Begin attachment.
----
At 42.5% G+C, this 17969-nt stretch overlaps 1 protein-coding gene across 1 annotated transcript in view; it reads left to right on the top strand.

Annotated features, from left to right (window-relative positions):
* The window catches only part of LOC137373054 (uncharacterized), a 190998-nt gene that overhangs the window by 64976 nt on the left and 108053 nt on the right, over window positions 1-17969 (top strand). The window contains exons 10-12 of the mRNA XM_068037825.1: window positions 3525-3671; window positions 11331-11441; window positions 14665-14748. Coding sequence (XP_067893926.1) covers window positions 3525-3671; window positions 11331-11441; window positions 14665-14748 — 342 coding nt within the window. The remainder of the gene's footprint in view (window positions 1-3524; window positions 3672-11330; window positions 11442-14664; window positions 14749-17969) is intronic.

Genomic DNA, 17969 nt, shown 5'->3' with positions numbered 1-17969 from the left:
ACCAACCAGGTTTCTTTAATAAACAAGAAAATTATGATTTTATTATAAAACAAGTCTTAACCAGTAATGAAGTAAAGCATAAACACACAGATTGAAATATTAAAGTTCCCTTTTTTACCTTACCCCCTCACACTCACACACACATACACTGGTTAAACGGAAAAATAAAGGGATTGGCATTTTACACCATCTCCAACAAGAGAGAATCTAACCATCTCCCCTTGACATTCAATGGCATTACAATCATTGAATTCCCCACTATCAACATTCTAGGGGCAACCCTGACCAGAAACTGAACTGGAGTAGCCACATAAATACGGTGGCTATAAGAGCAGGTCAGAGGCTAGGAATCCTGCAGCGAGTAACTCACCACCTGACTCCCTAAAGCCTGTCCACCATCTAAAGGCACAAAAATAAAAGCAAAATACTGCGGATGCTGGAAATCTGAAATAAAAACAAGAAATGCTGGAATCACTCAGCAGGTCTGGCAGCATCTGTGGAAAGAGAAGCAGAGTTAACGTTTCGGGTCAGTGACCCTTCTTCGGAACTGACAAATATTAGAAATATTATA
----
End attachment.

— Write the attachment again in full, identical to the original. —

At 42.5% G+C, this 17969-nt stretch overlaps 1 protein-coding gene across 1 annotated transcript in view; it reads left to right on the top strand.

Annotated features, from left to right (window-relative positions):
* The window catches only part of LOC137373054 (uncharacterized), a 190998-nt gene that overhangs the window by 64976 nt on the left and 108053 nt on the right, over window positions 1-17969 (top strand). The window contains exons 10-12 of the mRNA XM_068037825.1: window positions 3525-3671; window positions 11331-11441; window positions 14665-14748. Coding sequence (XP_067893926.1) covers window positions 3525-3671; window positions 11331-11441; window positions 14665-14748 — 342 coding nt within the window. The remainder of the gene's footprint in view (window positions 1-3524; window positions 3672-11330; window positions 11442-14664; window positions 14749-17969) is intronic.

Genomic DNA, 17969 nt, shown 5'->3' with positions numbered 1-17969 from the left:
ACCAACCAGGTTTCTTTAATAAACAAGAAAATTATGATTTTATTATAAAACAAGTCTTAACCAGTAATGAAGTAAAGCATAAACACACAGATTGAAATATTAAAGTTCCCTTTTTTACCTTACCCCCTCACACTCACACACACATACACTGGTTAAACGGAAAAATAAAGGGATTGGCATTTTACACCATCTCCAACAAGAGAGAATCTAACCATCTCCCCTTGACATTCAATGGCATTACAATCATTGAATTCCCCACTATCAACATTCTAGGGGCAACCCTGACCAGAAACTGAACTGGAGTAGCCACATAAATACGGTGGCTATAAGAGCAGGTCAGAGGCTAGGAATCCTGCAGCGAGTAACTCACCACCTGACTCCCTAAAGCCTGTCCACCATCTAAAGGCACAAAAATAAAAGCAAAATACTGCGGATGCTGGAAATCTGAAATAAAAACAAGAAATGCTGGAATCACTCAGCAGGTCTGGCAGCATCTGTGGAAAGAGAAGCAGAGTTAACGTTTCGGGTCAGTGACCCTTCTTCGGAACTGACAAATATTAGAAATATTATA